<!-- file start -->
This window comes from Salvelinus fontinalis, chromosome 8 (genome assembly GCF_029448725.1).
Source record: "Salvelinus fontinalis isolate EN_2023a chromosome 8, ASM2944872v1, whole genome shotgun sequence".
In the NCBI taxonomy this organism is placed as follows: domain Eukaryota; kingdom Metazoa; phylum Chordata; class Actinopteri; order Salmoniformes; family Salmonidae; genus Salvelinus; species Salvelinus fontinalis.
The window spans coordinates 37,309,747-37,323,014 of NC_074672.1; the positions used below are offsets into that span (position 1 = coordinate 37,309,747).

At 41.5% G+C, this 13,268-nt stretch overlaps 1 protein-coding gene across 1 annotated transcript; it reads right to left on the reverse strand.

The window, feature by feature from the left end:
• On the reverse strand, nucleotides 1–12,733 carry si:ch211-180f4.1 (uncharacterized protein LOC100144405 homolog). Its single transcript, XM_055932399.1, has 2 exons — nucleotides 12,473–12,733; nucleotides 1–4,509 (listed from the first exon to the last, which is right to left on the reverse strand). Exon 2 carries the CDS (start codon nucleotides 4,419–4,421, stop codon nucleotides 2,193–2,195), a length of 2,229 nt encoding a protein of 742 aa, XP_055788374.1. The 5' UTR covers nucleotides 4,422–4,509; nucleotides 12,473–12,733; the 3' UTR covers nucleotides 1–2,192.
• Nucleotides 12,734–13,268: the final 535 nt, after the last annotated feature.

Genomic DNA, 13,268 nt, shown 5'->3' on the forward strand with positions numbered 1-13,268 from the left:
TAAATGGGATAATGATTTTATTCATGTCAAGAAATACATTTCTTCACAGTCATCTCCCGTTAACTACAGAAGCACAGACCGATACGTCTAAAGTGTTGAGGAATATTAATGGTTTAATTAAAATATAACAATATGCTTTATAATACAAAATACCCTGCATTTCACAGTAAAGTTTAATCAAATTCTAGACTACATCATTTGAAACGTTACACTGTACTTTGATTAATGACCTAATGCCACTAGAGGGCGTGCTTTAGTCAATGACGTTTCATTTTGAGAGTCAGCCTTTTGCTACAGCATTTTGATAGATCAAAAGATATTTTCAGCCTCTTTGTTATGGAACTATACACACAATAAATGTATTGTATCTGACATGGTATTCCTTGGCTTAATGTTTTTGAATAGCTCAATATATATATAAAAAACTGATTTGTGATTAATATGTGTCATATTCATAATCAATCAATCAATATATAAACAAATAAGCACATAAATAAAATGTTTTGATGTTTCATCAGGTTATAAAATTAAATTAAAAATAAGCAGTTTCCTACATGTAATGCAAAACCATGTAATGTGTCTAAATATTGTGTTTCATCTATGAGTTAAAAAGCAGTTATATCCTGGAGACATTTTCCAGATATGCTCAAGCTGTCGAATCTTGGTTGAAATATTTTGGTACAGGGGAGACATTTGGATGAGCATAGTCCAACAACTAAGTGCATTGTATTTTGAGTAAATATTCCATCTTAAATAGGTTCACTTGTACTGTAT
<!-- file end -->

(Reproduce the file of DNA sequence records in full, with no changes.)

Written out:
This window comes from Salvelinus fontinalis, chromosome 8 (genome assembly GCF_029448725.1).
Source record: "Salvelinus fontinalis isolate EN_2023a chromosome 8, ASM2944872v1, whole genome shotgun sequence".
In the NCBI taxonomy this organism is placed as follows: domain Eukaryota; kingdom Metazoa; phylum Chordata; class Actinopteri; order Salmoniformes; family Salmonidae; genus Salvelinus; species Salvelinus fontinalis.
The window spans coordinates 37,309,747-37,323,014 of NC_074672.1; the positions used below are offsets into that span (position 1 = coordinate 37,309,747).

At 41.5% G+C, this 13,268-nt stretch overlaps 1 protein-coding gene across 1 annotated transcript; it reads right to left on the reverse strand.

The window, feature by feature from the left end:
• On the reverse strand, nucleotides 1–12,733 carry si:ch211-180f4.1 (uncharacterized protein LOC100144405 homolog). Its single transcript, XM_055932399.1, has 2 exons — nucleotides 12,473–12,733; nucleotides 1–4,509 (listed from the first exon to the last, which is right to left on the reverse strand). Exon 2 carries the CDS (start codon nucleotides 4,419–4,421, stop codon nucleotides 2,193–2,195), a length of 2,229 nt encoding a protein of 742 aa, XP_055788374.1. The 5' UTR covers nucleotides 4,422–4,509; nucleotides 12,473–12,733; the 3' UTR covers nucleotides 1–2,192.
• Nucleotides 12,734–13,268: the final 535 nt, after the last annotated feature.

Genomic DNA, 13,268 nt, shown 5'->3' on the forward strand with positions numbered 1-13,268 from the left:
TAAATGGGATAATGATTTTATTCATGTCAAGAAATACATTTCTTCACAGTCATCTCCCGTTAACTACAGAAGCACAGACCGATACGTCTAAAGTGTTGAGGAATATTAATGGTTTAATTAAAATATAACAATATGCTTTATAATACAAAATACCCTGCATTTCACAGTAAAGTTTAATCAAATTCTAGACTACATCATTTGAAACGTTACACTGTACTTTGATTAATGACCTAATGCCACTAGAGGGCGTGCTTTAGTCAATGACGTTTCATTTTGAGAGTCAGCCTTTTGCTACAGCATTTTGATAGATCAAAAGATATTTTCAGCCTCTTTGTTATGGAACTATACACACAATAAATGTATTGTATCTGACATGGTATTCCTTGGCTTAATGTTTTTGAATAGCTCAATATATATATAAAAAACTGATTTGTGATTAATATGTGTCATATTCATAATCAATCAATCAATATATAAACAAATAAGCACATAAATAAAATGTTTTGATGTTTCATCAGGTTATAAAATTAAATTAAAAATAAGCAGTTTCCTACATGTAATGCAAAACCATGTAATGTGTCTAAATATTGTGTTTCATCTATGAGTTAAAAAGCAGTTATATCCTGGAGACATTTTCCAGATATGCTCAAGCTGTCGAATCTTGGTTGAAATATTTTGGTACAGGGGAGACATTTGGATGAGCATAGTCCAACAACTAAGTGCATTGTATTTTGAGTAAATATTCCATCTTAAATAGGTTCACTTGTACTGTAT